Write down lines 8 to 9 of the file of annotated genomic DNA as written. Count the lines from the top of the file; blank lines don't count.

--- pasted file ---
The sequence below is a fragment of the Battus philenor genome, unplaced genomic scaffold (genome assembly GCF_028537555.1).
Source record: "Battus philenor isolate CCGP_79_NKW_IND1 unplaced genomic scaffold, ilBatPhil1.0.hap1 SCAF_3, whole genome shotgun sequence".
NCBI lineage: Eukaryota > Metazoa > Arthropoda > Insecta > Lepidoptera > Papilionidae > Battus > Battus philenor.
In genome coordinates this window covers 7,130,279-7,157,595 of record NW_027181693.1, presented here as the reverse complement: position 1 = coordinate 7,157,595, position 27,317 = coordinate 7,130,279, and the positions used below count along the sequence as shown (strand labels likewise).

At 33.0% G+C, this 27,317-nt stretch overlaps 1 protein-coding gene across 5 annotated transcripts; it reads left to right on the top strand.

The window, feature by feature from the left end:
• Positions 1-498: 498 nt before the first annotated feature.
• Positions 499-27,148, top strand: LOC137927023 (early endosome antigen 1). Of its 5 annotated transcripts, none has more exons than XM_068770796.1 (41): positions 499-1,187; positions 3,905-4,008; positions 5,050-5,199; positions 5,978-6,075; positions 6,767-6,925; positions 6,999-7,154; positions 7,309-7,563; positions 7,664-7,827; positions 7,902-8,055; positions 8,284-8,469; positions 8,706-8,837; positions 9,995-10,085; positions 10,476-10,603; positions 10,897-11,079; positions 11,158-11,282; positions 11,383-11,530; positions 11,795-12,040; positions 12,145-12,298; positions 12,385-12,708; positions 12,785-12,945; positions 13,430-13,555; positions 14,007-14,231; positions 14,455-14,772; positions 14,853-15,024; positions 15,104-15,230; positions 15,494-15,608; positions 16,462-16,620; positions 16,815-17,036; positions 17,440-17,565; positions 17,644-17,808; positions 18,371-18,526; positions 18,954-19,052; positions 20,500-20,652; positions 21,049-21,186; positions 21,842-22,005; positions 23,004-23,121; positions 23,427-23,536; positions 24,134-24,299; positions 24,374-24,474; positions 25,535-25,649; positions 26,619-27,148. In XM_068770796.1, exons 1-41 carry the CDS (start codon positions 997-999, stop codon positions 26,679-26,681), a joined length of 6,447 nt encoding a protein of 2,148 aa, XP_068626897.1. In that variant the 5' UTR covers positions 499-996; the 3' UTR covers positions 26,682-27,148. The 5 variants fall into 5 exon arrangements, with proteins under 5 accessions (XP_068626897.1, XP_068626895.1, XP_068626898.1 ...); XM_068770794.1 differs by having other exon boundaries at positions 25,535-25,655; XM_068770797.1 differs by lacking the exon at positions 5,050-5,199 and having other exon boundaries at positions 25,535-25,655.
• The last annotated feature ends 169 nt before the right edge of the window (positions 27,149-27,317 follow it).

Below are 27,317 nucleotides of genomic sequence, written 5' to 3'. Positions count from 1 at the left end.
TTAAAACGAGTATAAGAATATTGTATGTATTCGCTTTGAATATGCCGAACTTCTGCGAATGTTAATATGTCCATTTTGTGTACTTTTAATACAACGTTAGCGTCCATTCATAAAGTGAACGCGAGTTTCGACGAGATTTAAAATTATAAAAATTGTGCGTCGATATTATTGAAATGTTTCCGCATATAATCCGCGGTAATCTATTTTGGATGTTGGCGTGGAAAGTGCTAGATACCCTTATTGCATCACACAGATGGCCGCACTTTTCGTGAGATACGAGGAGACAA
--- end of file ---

• Positions 499-27,148, top strand: LOC137927023 (early endosome antigen 1). Of its 5 annotated transcripts, none has more exons than XM_068770796.1 (41): positions 499-1,187; positions 3,905-4,008; positions 5,050-5,199; positions 5,978-6,075; positions 6,767-6,925; positions 6,999-7,154; positions 7,309-7,563; positions 7,664-7,827; positions 7,902-8,055; positions 8,284-8,469; positions 8,706-8,837; positions 9,995-10,085; positions 10,476-10,603; positions 10,897-11,079; positions 11,158-11,282; positions 11,383-11,530; positions 11,795-12,040; positions 12,145-12,298; positions 12,385-12,708; positions 12,785-12,945; positions 13,430-13,555; positions 14,007-14,231; positions 14,455-14,772; positions 14,853-15,024; positions 15,104-15,230; positions 15,494-15,608; positions 16,462-16,620; positions 16,815-17,036; positions 17,440-17,565; positions 17,644-17,808; positions 18,371-18,526; positions 18,954-19,052; positions 20,500-20,652; positions 21,049-21,186; positions 21,842-22,005; positions 23,004-23,121; positions 23,427-23,536; positions 24,134-24,299; positions 24,374-24,474; positions 25,535-25,649; positions 26,619-27,148. In XM_068770796.1, exons 1-41 carry the CDS (start codon positions 997-999, stop codon positions 26,679-26,681), a joined length of 6,447 nt encoding a protein of 2,148 aa, XP_068626897.1. In that variant the 5' UTR covers positions 499-996; the 3' UTR covers positions 26,682-27,148. The 5 variants fall into 5 exon arrangements, with proteins under 5 accessions (XP_068626897.1, XP_068626895.1, XP_068626898.1 ...); XM_068770794.1 differs by having other exon boundaries at positions 25,535-25,655; XM_068770797.1 differs by lacking the exon at positions 5,050-5,199 and having other exon boundaries at positions 25,535-25,655.
• The last annotated feature ends 169 nt before the right edge of the window (positions 27,149-27,317 follow it).